For some years after the change in political dispensation in South
Africa, Sappi Fine Paper's Stanger Mill had faced a market being eroded by imported papers of higher quality. During the isolation period, quality was not so much a determining factor in the local market as
competition was limited.
Although Stanger Mill began to make approaches for capital injection into the mill, Sappi
Group was globalising on a large scale and found less opportunity to spend capital in South Africa.
In 1999, a project proposal was developed and presented to the Sappi Fine Paper SA board
for a quality based upgrade to PM1 at Stanger Mill. The request was for funding to upgrade the approach flow system, replace the headbox, add a topformer, reduce the draws in the press section, increase stability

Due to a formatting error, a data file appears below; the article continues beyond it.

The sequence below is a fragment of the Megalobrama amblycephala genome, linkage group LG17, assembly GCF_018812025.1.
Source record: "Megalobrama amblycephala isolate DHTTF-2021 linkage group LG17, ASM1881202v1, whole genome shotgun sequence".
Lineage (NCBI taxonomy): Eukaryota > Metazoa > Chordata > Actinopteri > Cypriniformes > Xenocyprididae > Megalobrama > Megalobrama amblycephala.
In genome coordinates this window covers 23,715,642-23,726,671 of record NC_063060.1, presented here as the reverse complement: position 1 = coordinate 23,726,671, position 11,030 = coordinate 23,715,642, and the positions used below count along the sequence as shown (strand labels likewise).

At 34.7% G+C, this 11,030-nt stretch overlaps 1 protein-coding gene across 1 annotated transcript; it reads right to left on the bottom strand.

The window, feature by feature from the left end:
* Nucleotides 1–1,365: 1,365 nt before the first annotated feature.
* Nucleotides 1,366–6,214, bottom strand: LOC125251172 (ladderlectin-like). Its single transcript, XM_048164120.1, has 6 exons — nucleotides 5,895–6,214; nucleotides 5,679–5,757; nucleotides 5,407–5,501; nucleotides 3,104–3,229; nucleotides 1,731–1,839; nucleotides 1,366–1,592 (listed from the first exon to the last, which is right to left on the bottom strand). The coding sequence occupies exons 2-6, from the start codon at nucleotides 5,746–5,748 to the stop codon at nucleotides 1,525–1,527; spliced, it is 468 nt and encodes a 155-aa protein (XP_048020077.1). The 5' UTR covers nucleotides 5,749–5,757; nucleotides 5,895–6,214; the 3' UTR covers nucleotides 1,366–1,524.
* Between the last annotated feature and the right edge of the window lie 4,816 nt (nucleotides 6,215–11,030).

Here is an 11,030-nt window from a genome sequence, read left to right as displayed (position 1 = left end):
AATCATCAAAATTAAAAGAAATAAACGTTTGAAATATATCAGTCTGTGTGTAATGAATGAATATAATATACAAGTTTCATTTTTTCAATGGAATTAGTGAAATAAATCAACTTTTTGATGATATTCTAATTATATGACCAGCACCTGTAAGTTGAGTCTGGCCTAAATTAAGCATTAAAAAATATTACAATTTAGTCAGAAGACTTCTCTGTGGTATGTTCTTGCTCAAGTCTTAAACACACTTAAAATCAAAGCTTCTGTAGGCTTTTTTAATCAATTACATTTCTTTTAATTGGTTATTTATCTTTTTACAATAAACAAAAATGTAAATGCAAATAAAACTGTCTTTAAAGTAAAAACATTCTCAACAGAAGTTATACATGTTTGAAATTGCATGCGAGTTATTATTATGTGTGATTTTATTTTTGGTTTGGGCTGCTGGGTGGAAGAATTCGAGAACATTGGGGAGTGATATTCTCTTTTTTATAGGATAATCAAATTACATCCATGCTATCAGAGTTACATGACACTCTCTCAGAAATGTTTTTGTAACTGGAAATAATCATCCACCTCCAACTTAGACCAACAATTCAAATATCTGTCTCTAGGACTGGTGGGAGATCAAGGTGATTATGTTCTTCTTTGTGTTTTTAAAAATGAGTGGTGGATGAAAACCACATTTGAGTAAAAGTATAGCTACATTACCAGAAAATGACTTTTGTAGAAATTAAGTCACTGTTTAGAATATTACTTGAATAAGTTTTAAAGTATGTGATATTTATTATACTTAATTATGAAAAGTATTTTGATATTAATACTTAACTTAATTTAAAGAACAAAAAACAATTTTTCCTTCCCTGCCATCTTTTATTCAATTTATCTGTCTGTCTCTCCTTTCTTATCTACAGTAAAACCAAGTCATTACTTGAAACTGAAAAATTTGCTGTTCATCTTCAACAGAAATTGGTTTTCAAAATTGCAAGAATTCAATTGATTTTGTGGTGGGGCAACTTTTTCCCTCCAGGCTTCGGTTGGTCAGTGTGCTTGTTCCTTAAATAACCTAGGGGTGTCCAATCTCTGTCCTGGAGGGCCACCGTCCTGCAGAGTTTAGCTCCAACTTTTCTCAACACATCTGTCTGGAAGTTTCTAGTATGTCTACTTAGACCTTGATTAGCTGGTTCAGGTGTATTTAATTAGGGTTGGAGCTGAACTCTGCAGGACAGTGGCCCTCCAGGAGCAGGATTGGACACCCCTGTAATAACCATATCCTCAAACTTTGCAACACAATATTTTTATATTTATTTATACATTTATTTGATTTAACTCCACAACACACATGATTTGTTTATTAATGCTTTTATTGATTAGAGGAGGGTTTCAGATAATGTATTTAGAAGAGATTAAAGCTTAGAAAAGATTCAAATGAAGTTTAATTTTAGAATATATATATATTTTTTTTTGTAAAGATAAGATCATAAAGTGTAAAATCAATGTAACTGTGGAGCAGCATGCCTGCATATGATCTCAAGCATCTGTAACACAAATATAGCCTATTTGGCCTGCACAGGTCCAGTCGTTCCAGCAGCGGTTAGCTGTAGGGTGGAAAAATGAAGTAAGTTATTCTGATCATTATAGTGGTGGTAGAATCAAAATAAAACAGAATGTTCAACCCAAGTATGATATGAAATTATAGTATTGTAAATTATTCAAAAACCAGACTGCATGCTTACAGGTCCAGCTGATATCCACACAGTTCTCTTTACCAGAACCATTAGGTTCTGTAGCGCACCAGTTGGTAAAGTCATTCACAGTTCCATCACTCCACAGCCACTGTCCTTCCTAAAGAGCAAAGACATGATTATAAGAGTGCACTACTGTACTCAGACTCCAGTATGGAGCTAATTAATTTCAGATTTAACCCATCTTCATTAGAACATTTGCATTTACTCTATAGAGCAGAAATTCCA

replace the pond size press with a film press with IR afterdrying and a new winder. In addition, control and drive systems would be almost totally upgraded.
In the coater area, improved IR drying, a new kitchen and upgrade of the rewinder were
The benefits were to be improved sheet dimensional stability, reduced two sidedness and
improved surface from double coating. In addition, 33% additional capacity was proposed as the quality would improve market share.
This paper will look at the development of the project, the installation and start up and
the successes and disappointments of the upgraded paper machine including quality and quantity. The contribution of the major partners to the success of the project will also be discussed.
Rebuild at Sappi Fine Paper, Stanger Mill, August 2001
History of Stanger Mill
Stanger Pulp and Paper (SPP) was commissioned by a consortium of Reed Corporation and CG